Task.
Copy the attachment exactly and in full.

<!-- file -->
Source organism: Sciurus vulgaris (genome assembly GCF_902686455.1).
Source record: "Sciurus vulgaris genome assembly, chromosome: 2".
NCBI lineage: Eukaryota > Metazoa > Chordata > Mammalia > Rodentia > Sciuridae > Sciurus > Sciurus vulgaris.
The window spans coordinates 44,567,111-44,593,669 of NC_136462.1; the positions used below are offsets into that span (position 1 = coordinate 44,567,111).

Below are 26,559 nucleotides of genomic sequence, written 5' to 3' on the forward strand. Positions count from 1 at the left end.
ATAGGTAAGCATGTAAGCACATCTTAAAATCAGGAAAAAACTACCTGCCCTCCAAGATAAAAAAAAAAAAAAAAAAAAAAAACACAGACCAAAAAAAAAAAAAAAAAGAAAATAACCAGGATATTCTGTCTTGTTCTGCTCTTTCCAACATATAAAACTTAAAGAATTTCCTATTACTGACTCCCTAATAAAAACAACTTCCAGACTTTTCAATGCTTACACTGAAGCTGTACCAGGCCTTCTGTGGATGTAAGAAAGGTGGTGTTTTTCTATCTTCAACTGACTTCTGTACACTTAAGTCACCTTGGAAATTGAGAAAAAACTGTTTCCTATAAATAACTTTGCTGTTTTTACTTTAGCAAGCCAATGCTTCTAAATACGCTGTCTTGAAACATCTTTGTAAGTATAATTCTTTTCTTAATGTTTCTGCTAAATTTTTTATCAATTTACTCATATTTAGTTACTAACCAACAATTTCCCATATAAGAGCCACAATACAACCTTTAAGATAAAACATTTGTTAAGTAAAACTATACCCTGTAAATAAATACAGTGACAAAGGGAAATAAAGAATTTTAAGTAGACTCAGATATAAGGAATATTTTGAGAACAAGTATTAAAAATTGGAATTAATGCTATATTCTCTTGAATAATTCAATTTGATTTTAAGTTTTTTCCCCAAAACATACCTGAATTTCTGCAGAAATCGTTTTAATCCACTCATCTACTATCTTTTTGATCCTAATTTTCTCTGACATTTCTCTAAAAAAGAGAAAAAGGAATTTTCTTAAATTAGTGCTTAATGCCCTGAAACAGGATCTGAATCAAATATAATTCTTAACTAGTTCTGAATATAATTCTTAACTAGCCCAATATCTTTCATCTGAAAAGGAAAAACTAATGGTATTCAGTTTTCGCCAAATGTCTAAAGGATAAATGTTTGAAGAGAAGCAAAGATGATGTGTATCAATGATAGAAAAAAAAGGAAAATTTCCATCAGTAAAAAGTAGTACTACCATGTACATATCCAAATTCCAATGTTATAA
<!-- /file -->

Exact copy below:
Source organism: Sciurus vulgaris (genome assembly GCF_902686455.1).
Source record: "Sciurus vulgaris genome assembly, chromosome: 2".
NCBI lineage: Eukaryota > Metazoa > Chordata > Mammalia > Rodentia > Sciuridae > Sciurus > Sciurus vulgaris.
The window spans coordinates 44,567,111-44,593,669 of NC_136462.1; the positions used below are offsets into that span (position 1 = coordinate 44,567,111).

Below are 26,559 nucleotides of genomic sequence, written 5' to 3' on the forward strand. Positions count from 1 at the left end.
ATAGGTAAGCATGTAAGCACATCTTAAAATCAGGAAAAAACTACCTGCCCTCCAAGATAAAAAAAAAAAAAAAAAAAAAAAACACAGACCAAAAAAAAAAAAAAAAAGAAAATAACCAGGATATTCTGTCTTGTTCTGCTCTTTCCAACATATAAAACTTAAAGAATTTCCTATTACTGACTCCCTAATAAAAACAACTTCCAGACTTTTCAATGCTTACACTGAAGCTGTACCAGGCCTTCTGTGGATGTAAGAAAGGTGGTGTTTTTCTATCTTCAACTGACTTCTGTACACTTAAGTCACCTTGGAAATTGAGAAAAAACTGTTTCCTATAAATAACTTTGCTGTTTTTACTTTAGCAAGCCAATGCTTCTAAATACGCTGTCTTGAAACATCTTTGTAAGTATAATTCTTTTCTTAATGTTTCTGCTAAATTTTTTATCAATTTACTCATATTTAGTTACTAACCAACAATTTCCCATATAAGAGCCACAATACAACCTTTAAGATAAAACATTTGTTAAGTAAAACTATACCCTGTAAATAAATACAGTGACAAAGGGAAATAAAGAATTTTAAGTAGACTCAGATATAAGGAATATTTTGAGAACAAGTATTAAAAATTGGAATTAATGCTATATTCTCTTGAATAATTCAATTTGATTTTAAGTTTTTTCCCCAAAACATACCTGAATTTCTGCAGAAATCGTTTTAATCCACTCATCTACTATCTTTTTGATCCTAATTTTCTCTGACATTTCTCTAAAAAAGAGAAAAAGGAATTTTCTTAAATTAGTGCTTAATGCCCTGAAACAGGATCTGAATCAAATATAATTCTTAACTAGTTCTGAATATAATTCTTAACTAGCCCAATATCTTTCATCTGAAAAGGAAAAACTAATGGTATTCAGTTTTCGCCAAATGTCTAAAGGATAAATGTTTGAAGAGAAGCAAAGATGATGTGTATCAATGATAGAAAAAAAAGGAAAATTTCCATCAGTAAAAAGTAGTACTACCATGTACATATCCAAATTCCAATGTTATAA